Leonard Nimoy, best known for his role as “Mr. Spock” on the
sci-fi series Star Trek, died on Friday, February 27th, 2015 at the
age of 83, his family confirmed. Here are five hidden facts you that you did
not know about Leonard Nimoy and his role on the hit sci-fi show.
5 Hidden Facts You Never Knew About Leonard Nimoy
Leonard Nimoy served in the United States Army between 1953 and 1955, and he rose to the rank of sergeant in the Special Services branch. He was stationed at McPherson, Georgia, where he directed and starred in stage productions. While still in the U.S. Army he starred in the Atlanta Theater Guild’s production of A Streetcar Named Desire, he played the lead role of Stanley Kowalski, just before he was discharged from the U.S. Army in November 1955. His experience in the U.S. Army enabled him to fit well into the role of Spock, an officer of Starfleet, in Star Trek.
Although it provoked more gleefulness than pleasure from fans, Leonard Nimoy loved to sing, he recorded 5 albums between 1967 and 1970 on the Dot Records label, including Leonard Nimoy Presents Mr. Spock’s Music From Outer Space, The Way I Feel, The New World of Leonard Nimoy, The Touch of Leonard Nimoy and Two Sides of Leonard Nimoy. Examples of his singing career can be found online, including covers of songs like “Proud Mary,” and a video for “Ballad of Bilbo Baggins.”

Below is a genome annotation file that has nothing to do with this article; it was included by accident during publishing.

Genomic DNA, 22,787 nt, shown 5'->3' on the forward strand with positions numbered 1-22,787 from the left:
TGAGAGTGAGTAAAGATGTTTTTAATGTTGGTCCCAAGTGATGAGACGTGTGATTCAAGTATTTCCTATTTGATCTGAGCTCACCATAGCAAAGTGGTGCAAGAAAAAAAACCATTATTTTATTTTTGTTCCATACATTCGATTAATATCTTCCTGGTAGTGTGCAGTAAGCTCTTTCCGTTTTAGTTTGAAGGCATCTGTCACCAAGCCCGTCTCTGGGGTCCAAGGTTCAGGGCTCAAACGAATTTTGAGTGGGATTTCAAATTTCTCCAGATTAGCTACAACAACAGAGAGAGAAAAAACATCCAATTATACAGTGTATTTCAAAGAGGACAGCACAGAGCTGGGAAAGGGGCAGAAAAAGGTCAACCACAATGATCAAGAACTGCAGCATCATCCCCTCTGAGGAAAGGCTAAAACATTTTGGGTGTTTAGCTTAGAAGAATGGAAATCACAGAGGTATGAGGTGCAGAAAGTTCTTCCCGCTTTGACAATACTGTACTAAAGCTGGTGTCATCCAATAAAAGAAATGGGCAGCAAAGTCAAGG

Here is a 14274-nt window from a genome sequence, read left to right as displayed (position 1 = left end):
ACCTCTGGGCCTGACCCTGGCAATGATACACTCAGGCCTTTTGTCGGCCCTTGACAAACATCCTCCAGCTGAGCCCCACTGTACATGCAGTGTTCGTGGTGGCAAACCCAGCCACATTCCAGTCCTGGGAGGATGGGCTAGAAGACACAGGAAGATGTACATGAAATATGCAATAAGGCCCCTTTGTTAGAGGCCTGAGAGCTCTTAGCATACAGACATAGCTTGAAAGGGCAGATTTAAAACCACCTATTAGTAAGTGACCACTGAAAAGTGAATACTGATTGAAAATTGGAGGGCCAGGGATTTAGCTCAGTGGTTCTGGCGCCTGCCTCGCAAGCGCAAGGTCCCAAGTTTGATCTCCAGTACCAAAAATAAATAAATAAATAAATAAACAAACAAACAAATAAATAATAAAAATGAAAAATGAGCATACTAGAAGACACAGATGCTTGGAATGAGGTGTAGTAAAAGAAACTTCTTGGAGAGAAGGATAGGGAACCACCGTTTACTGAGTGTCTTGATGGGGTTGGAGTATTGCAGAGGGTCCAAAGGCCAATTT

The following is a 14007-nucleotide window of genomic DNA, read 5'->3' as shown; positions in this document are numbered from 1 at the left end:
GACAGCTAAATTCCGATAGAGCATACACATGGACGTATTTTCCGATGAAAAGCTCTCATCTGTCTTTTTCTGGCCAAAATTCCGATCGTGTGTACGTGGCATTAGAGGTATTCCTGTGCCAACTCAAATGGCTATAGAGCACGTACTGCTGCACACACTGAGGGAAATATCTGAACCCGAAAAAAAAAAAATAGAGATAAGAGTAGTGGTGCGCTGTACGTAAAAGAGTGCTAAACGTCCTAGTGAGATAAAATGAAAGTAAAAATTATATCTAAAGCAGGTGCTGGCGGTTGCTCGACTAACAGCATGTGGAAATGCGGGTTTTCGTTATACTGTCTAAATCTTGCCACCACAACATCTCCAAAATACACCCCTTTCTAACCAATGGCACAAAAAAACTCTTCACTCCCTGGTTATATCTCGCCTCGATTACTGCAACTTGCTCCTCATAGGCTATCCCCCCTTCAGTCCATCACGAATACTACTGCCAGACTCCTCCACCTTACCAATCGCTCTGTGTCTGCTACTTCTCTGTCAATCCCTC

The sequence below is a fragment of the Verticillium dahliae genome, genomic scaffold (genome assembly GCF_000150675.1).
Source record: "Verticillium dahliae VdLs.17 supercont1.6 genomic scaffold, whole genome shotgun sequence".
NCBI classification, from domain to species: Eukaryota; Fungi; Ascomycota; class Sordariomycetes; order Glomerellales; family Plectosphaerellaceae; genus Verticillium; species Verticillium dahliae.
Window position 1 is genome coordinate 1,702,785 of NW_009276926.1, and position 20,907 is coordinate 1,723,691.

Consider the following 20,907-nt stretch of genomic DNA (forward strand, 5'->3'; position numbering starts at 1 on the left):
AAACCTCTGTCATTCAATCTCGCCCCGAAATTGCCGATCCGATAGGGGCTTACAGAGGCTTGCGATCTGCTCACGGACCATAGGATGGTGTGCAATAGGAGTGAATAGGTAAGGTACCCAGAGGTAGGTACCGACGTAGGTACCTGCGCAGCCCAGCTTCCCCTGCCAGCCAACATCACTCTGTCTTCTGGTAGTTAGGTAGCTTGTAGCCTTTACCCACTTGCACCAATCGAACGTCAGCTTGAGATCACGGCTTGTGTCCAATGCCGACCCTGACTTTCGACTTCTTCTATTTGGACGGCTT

In addition to the two autobiographies Leonard Nimoy wrote, I Am Spock and I Am Not Spock, he also wrote poetry. He published several poem collections including Will I Think of You, Warmed by Love, These Words Are for You, A Lifetime of Love, Come Be With Me: Poems on the Passages of Life.
An accomplished and passionate photographer, Nimoy published a book of photography called Shekhina in 2002 that featured provocative photographs of women wearing Jewish religious garb. The book struck some of the Orthodox Jewish leaders as heretical, but Nimoy confidently declared that his work was consistent with the kabbalah teachings. To him spirituality and sexuality aren’t segregated.
In May 1968, after the assassination of Martin Luther King Jr. and the unrest in major U.S. cities, Leonard Nimoy joined with Bill Cosby, Barbra Streis, Jack Lemmon and others to mobilize Hollywood support for “The Poor People’s Campaign.” He launched a food drive for the campaign that held an impressive fundraiser at the Hollywood Bowl towards the end of that year.